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                                      PK
                                      Dec 8, 2014 at 6:17 pm
                                      LOL. You just proved what Mr. Mehta said in the article. Sanskrut has become a weapon in political fights between liberals and conservatives. How can you just ume that a communist or a so-called secular does not care about Sanskrut? What has Sanskrut to do with liberalism / conservatism / secularism / pseudo secularism? You fell into the same trap man. LOLI don't know how Sanskrut became language of gods. But that is how its decline started. If its language of gods, then whose gods? If Hindu gods, then why bother learning if I am not Hindu? and if i don't believe in gods then why bother once again?Sanskrut is a beautiful language which needs to become relevant in current times by being more open and not by shoving down peoples' throats. By being open I mean understanding/accepting its limits and overcome them by experimenting with grammar and vocabulary. But all this is very unglamourous. So......back to using Sanskrut as a weapon. LOL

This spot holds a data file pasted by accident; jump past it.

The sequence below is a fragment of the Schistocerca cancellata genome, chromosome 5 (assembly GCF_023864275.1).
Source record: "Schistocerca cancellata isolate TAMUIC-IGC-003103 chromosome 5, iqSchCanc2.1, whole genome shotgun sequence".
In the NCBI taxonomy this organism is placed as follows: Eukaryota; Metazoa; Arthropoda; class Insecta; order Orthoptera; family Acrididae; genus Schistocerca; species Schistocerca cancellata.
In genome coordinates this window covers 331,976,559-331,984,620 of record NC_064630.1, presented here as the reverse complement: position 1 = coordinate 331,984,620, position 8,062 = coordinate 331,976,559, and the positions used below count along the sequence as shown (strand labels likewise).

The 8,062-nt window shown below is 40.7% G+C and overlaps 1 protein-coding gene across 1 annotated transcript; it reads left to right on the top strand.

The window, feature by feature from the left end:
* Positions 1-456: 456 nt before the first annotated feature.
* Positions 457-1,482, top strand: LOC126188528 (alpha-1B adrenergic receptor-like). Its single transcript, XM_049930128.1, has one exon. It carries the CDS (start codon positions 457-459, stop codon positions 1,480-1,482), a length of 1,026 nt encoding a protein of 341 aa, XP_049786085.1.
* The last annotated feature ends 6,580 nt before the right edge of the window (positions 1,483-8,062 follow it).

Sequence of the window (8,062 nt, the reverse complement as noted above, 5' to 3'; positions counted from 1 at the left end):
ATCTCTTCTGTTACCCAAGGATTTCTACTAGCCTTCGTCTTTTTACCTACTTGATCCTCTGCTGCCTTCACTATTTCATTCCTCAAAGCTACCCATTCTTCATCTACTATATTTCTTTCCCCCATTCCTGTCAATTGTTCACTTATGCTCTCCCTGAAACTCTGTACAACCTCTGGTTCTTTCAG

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                                        Parantap Bhatt
                                        Dec 8, 2014 at 12:29 pm
                                        Mr Panini I do believe that Sanskrit has been politicized and used as a tool to garner sympathy. This is wrong, Sanskrit should be promoted without a political agenda not by forcing it down the throats. Encouraging others to learn it, signifying the importance- historical, linguistic and scientific. Propagating how it can enhance our knowledge base immensely as we will be subjected to one of the most thoughtful yet varied philosophies of the world.P.S.- I do come from a Sanskrit background sir, maybe I'v miniscule knowledge still I believe sanskrit can be propagated in a different manner.
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                                          Parantap Bhatt
                                          Dec 8, 2014 at 8:13 am
                                          brilliant take on both sides of the coin.
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                                            Harry
                                            Dec 8, 2014 at 6:00 am
                                            I read until I reached this"But in all fairness, this has to be said: I somehow felt safer under the patronage of the Mughals"After which I decided it was time instead to teach a triangle had 4 edges to children; that would be more correct